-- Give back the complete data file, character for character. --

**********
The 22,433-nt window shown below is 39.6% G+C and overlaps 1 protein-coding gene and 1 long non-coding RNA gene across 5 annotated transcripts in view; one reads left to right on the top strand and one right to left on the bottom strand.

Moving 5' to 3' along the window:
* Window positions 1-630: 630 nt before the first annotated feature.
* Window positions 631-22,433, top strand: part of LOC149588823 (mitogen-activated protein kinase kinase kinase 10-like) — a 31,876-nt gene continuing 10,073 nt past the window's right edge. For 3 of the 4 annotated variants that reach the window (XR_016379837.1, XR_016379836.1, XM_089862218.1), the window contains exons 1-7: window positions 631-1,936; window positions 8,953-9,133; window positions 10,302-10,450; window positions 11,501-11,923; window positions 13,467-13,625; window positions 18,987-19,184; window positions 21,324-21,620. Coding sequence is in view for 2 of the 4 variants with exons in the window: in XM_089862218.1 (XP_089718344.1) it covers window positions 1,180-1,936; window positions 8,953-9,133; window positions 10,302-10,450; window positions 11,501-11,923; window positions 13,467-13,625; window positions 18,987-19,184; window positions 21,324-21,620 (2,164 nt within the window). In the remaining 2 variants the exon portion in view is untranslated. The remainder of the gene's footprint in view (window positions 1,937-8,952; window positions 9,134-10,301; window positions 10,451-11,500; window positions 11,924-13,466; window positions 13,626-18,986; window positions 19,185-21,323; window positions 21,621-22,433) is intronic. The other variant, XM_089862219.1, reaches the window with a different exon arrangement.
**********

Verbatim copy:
The 22,433-nt window shown below is 39.6% G+C and overlaps 1 protein-coding gene and 1 long non-coding RNA gene across 5 annotated transcripts in view; one reads left to right on the top strand and one right to left on the bottom strand.

Moving 5' to 3' along the window:
* Window positions 1-630: 630 nt before the first annotated feature.
* Window positions 631-22,433, top strand: part of LOC149588823 (mitogen-activated protein kinase kinase kinase 10-like) — a 31,876-nt gene continuing 10,073 nt past the window's right edge. For 3 of the 4 annotated variants that reach the window (XR_016379837.1, XR_016379836.1, XM_089862218.1), the window contains exons 1-7: window positions 631-1,936; window positions 8,953-9,133; window positions 10,302-10,450; window positions 11,501-11,923; window positions 13,467-13,625; window positions 18,987-19,184; window positions 21,324-21,620. Coding sequence is in view for 2 of the 4 variants with exons in the window: in XM_089862218.1 (XP_089718344.1) it covers window positions 1,180-1,936; window positions 8,953-9,133; window positions 10,302-10,450; window positions 11,501-11,923; window positions 13,467-13,625; window positions 18,987-19,184; window positions 21,324-21,620 (2,164 nt within the window). In the remaining 2 variants the exon portion in view is untranslated. The remainder of the gene's footprint in view (window positions 1,937-8,952; window positions 9,134-10,301; window positions 10,451-11,500; window positions 11,924-13,466; window positions 13,626-18,986; window positions 19,185-21,323; window positions 21,621-22,433) is intronic. The other variant, XM_089862219.1, reaches the window with a different exon arrangement.